Despite Bitcoin (BTC) slipping back below $50,000, more and more investors are likely to move their capital into Bitcoin and gold markets in the second half of 2021 (H2), asserted Mike McGlone, senior commodity strategist at Bloomberg Intelligence, on Aug. 23.
The financial analyst cited the consistently lower yields offered by the 30-year U.S. Treasury note to explain his upside prediction. He noted that if its rate of return persists below 2%, it could enhance the price discovery stage for Bitcoin while posing a competitive advantage for traditional safe-haven assets like gold.
#Bitcoin, #Gold & Long #Bonds: Three Amigos for 2H Appreciation? The U.S. Treasury 30-year yield sustaining below 2% has bullish implications for gold and Bitcoin. Unlike the stock market, the old analog store-of-value and new digital version share substantial corrections.. pic.twitter.com/UYanE4sPSb— Mike McGlone (@mikemcglone11) August 23, 2021
"Unlike the stock market, the old analog store-of-value and new digital version share substantial corrections," McGlone added, referring to the little reversion in the S&P 500 index in the first half of 2021 (H1), which increases its potential to correct lower in H2.
In turn, it arranges new capital for other markets with extreme upside potential, such as Bitcoin.
"The S&P 500 up or down 10% in 2H offers a simple binomial model," wrote the Bloomberg analyst in a research note in July.
"If up, it would be about 3x the annual norm since 1928 and buoy the Bloomberg Galaxy Crypto Index above the 1H gain of about 80%. If down, bond yields would likely follow and Bitcoin may be a primary beneficiary."
Bitcoin to reach a new record high?
The Federal Reserve's unprecedented interference in the bond market after the March 2020 market crash drove rates down. Institutional investors that ideally look for 5% annual yields from the bond market to curb inflationary pressures now grappled with short-term bonds, some of them offering yields below zero.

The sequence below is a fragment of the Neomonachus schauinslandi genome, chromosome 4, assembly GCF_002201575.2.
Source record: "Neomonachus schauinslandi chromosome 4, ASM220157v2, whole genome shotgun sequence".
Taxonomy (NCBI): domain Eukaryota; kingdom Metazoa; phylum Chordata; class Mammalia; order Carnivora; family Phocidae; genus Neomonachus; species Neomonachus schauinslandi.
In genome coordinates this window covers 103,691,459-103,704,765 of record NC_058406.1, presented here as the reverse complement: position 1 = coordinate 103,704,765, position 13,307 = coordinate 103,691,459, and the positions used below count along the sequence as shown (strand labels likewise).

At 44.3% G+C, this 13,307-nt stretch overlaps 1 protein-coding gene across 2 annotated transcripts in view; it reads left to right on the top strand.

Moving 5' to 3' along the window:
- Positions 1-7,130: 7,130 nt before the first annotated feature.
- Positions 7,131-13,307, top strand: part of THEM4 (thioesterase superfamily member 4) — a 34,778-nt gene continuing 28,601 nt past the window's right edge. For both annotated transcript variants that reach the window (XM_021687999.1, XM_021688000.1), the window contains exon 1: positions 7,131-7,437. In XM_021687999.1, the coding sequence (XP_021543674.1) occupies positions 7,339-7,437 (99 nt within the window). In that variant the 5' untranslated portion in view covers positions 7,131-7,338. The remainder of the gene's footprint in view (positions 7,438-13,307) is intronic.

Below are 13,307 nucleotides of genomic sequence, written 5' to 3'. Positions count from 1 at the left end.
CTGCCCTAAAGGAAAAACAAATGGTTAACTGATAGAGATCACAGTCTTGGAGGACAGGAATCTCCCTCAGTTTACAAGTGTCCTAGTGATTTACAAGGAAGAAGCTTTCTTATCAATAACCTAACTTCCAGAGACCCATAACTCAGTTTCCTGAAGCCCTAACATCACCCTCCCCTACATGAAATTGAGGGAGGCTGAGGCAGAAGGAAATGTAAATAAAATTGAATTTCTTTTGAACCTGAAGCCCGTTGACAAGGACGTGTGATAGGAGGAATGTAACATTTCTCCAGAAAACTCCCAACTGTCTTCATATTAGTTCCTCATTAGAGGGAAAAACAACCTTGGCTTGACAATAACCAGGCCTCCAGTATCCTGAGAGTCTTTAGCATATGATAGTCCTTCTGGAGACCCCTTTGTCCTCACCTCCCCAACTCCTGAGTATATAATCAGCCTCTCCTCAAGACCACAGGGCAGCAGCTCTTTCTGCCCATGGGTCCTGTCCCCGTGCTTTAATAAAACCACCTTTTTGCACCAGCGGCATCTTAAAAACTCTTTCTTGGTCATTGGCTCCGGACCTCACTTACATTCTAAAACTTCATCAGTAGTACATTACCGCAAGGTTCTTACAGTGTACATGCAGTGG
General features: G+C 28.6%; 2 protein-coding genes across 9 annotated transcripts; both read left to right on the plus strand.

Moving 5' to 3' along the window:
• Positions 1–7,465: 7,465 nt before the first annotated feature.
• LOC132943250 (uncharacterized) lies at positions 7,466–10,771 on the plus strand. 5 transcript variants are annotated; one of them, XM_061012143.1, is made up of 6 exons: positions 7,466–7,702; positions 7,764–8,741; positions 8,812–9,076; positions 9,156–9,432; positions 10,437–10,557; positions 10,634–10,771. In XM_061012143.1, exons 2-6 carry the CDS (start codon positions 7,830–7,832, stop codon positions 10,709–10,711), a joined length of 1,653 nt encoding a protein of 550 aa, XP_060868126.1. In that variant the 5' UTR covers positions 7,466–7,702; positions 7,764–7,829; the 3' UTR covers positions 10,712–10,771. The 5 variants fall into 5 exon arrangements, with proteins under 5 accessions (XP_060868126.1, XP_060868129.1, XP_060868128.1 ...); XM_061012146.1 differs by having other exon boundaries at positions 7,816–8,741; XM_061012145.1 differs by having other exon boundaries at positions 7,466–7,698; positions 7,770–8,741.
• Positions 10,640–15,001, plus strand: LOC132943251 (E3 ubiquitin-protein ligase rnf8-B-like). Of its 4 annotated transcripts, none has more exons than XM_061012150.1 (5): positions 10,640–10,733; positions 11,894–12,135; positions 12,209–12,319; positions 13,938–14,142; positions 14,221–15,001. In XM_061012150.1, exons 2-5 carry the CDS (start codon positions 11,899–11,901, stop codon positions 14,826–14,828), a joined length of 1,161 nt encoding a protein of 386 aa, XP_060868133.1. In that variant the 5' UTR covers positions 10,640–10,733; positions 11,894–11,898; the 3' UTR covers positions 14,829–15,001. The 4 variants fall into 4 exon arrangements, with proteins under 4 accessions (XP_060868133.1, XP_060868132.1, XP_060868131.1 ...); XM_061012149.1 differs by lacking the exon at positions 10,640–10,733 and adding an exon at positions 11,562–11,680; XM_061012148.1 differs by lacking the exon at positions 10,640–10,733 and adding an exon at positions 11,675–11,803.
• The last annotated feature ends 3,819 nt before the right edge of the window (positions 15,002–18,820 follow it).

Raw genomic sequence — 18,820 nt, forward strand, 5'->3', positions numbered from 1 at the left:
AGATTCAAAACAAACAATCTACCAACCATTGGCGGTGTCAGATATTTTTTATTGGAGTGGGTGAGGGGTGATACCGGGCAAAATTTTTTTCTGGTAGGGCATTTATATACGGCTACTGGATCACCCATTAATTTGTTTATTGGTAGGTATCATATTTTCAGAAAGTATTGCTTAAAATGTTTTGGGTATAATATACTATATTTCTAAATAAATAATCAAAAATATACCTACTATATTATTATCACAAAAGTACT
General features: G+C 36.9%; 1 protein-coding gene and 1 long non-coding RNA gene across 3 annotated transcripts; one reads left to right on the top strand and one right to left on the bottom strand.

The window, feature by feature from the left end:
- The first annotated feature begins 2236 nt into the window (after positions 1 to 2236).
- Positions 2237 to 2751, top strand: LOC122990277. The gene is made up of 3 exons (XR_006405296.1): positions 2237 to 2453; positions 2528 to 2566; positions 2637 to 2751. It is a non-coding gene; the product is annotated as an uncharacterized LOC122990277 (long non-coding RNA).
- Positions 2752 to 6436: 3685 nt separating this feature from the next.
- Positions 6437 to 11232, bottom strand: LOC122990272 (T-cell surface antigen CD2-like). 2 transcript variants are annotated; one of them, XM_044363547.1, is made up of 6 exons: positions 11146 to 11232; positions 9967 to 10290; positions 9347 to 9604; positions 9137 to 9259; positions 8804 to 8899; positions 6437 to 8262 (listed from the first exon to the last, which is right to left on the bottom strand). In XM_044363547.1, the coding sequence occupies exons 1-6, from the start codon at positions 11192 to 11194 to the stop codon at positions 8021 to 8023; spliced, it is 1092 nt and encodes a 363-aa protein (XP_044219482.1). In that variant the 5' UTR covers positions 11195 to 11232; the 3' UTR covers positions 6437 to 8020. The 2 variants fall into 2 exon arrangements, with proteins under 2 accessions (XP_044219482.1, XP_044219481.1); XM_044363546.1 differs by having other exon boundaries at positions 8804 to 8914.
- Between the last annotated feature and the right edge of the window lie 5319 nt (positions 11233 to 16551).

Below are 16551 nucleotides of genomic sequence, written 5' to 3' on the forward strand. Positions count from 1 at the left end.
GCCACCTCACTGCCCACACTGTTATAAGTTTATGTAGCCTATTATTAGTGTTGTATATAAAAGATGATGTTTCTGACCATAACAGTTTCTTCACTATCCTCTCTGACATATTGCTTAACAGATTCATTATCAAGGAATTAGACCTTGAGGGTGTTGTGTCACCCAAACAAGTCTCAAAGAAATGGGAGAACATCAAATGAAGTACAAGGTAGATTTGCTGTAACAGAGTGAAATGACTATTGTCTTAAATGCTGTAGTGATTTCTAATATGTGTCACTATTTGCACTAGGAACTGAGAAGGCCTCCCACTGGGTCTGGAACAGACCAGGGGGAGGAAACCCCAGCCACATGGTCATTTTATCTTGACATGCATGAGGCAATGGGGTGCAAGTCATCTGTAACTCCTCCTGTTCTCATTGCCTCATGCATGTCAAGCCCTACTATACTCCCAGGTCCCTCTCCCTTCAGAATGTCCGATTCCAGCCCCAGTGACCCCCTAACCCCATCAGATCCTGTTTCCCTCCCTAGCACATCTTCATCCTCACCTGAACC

Meanwhile, yields on the longer-dated Treasury also fell to record lows. That forced investors to look for alternatives in the riskiest parts of the financial markets — higher-returning, non-debt investments like Bitcoin.
"It was the breach of [the 2%] threshold in 2020 that preceded the risk-off swoon and laid the foundation for Bitcoin’s move toward new highs this year," the Bloomberg research noted.
Tapering and Jackson Hole
McGlone's statements on bonds and Bitcoin correlation come as Jerome Powell, chairman of Federal Reserve, prepares to deliver a speech at the Jackson Hole summit this week — typically one of the most influential economic events.
The Fed's efforts to reduce its $120 billion per month bond-buying policy is expected to be a dominant theme during the (virtual) Jackson Hole meeting. Investors will watch Powell's words for any clues on how and when the U.S. central bank will begin its tapering program.
In their July 27–28 meeting, Fed officials agreed to start unwinding their bond-buying policy over a sanguine outlook for economic growth and the jobs market.
Nonetheless, the 30-year Treasury yield remained lower after the news, with reports surfacing that investors were still expecting economic downturns owing to the spread of the COVID-19 Delta variant.
"Many clients have not particularly understood how rates markets have moved, and that has brought in a degree of caution you wouldn’t normally see," Guneet Dhingra, head of U.S. interest rate strategy at Morgan Stanley, told the Financial Times.
After the Fed outlook on Aug. 18, Bitcoin's price rose by more than 14% to reach a three-month high of $50,784.
The BTC/USD exchange rate slipped below $50,000 on Aug. 23 on profit-taking sentiment. At its lowest, the pair's bid was $49,369.
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